Methods of Aggregate Planning in Operations Management
The methods discussed below can be used to plan and evaluate the operations in the facilities:
In this, we plot the demand and production capacities on the graph. After that, we identify the gap existing between estimated Demand and Production.
This method does not impact the costs, and cost data is not considered.
Here, the plan is based on the list of pure and mixed strategies yielding the least cost. And thus selecting the most cost-efficient suitable alternative.
The organizations can express the planning objective in the linear equation. So, one can solve complex aggregate problems with the help of Artificial Intelligence, Apps and Software.
Steps in Aggregate Planning
Following are the steps that one can follow during aggregate Planning:
- Estimate future demand for the Intermediate Period.
- Determine capacities of the facility like – Regular Time, Overtime, Sub-contracting, etc.
- Identify and Review departmental policies.
- Determine the relevant unit costs related to production.
- Develop and evaluate alternative plans.
- Select a plan with minimum cost.
Costs under Aggregate Planning
Cost is an important variable to be considered during aggregate Planning. The minor changes in demand lay a massive impact on the associated costs.
Managers can make certain assumptions about costs in the planning stage. But, in some cases, firms cannot draw any inferences.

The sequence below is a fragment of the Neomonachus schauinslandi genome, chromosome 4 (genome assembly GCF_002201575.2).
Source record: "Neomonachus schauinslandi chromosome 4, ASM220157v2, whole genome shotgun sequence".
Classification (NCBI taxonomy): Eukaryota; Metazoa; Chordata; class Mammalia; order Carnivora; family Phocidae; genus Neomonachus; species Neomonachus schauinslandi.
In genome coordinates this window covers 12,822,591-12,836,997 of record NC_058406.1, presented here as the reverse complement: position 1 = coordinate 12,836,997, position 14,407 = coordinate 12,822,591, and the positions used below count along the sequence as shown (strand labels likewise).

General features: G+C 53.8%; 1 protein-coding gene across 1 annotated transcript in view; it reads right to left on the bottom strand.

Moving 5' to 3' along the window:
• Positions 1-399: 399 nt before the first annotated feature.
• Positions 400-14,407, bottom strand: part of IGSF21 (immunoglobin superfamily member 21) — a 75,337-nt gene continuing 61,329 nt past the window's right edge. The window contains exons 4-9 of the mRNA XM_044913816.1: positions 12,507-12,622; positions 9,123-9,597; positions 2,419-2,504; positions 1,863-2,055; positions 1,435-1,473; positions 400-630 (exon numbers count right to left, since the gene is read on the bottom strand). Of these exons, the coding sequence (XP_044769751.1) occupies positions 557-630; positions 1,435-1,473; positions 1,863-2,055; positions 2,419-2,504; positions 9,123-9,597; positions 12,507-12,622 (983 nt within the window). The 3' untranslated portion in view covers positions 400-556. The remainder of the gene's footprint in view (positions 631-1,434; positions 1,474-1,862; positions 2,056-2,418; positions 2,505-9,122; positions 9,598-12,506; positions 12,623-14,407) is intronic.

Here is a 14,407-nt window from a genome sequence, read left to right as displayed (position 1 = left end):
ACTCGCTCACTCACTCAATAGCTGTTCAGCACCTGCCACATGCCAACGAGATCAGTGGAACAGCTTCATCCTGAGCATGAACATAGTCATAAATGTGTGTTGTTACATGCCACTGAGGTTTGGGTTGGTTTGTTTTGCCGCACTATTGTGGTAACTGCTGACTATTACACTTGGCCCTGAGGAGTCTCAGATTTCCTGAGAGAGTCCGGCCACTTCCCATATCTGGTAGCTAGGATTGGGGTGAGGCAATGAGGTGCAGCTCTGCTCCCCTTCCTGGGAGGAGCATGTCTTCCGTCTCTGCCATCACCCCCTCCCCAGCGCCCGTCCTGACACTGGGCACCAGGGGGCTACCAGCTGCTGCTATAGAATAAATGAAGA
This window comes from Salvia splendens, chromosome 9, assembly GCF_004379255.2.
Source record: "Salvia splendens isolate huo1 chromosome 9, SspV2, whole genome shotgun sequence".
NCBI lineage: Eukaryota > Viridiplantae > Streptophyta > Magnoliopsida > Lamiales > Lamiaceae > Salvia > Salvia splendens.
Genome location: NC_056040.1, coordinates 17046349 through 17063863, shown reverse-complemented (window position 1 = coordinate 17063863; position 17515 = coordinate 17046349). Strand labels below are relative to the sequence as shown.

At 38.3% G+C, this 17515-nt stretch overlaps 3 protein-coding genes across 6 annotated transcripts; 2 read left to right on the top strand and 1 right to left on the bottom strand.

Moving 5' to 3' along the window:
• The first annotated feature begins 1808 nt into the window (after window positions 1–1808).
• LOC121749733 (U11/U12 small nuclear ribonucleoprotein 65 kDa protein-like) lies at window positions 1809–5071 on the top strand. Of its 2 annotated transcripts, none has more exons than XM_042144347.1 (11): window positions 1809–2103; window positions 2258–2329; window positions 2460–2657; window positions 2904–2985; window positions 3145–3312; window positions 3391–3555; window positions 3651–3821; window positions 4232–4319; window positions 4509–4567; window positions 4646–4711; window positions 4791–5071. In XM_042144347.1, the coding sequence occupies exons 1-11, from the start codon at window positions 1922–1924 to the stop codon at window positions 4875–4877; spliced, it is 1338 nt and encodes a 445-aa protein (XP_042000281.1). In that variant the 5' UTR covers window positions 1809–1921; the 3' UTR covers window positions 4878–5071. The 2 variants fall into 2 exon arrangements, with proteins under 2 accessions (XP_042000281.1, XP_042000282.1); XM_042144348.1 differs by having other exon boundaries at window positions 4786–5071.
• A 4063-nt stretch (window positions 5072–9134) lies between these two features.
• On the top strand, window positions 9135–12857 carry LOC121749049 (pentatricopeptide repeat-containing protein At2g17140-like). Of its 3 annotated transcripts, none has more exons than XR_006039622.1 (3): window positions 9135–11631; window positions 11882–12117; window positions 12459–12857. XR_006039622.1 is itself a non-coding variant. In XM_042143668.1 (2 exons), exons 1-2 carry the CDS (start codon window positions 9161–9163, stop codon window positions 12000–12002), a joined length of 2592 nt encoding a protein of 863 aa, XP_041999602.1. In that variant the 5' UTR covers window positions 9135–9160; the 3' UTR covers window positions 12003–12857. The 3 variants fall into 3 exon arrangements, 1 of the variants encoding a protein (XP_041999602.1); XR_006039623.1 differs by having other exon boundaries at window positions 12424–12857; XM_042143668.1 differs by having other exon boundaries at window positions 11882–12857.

Some of the costs that are relevant to Aggregate Planning in Operations Management are as follows:
- Procurement Costs
- Production Costs
- Inventory Management Costs
- Workforce Management Costs
- Overtime or Undertime Costs
- Cost of Changing Rate of Production Costs
- Backlog Costs
- Fixed and Variable Costs
Aggregate Planning for Services
Aggregate Planning for services differs from that of production. Because the services follow Make-to-Order rather than Make-to-Stock.
It aims to manage the high and low demand periods by utilizing the existing workforce to the fullest. It only makes aggregate plans about:
- The number of Manpower to meet the future requirement
- Smoothing the load of service rate
Challenges in Service Aggregate Planning
- We cannot keep services as Inventory
- Difficulty in forecasting demand for services
- Largely dependent on its human resources
Master Production Scheduling (MPS)
Master Production Scheduling is the focused product-wise schedule developed along with the aggregate plans. We refer to MPS as Disaggregation Planning as we split the major plan into small strategic plans.
These schedules provide an idea about the production volumes during various time horizons. Organizations can use the following techniques for Disaggregation:
- Cut-and-Fit Methods
- Mathematical Methods
- Heuristic Methods
Problems in Aggregate Planning
The overall concept of aggregate planning assumes that the forecasted demand is known. This is the strength and weakness of the approach at the same time. Some areas in which the organizations may face problems are as follows:
- Changes in production and workforce in different planning periods.
- The capability of the organizations to manage abrupt changes in demand.
- Difficulty in compiling capacities in an aggregate form.
Suppose XYZ ltd. deals in Umbrella manufacturing. Its marketing team initiated market research for the 3rd Quarter. Thereafter, they concluded that there would be heavy rainfall in the coming months.
Normally they could manufacture 2000 Umbrellas per month and had 1000 pieces in stock. Therefore, they decided to increase the production and produce 1000 pieces more.
Consequently, he decided to hire more workers to meet the upcoming demand. The production manager instructed the workers to do overtime for this purpose. Finally, they could complete the production by the end of the month.
Aggregate Planning in Operations Management is developing, analyzing and managing the production. It focuses on matching capacity and resources at minimal costs.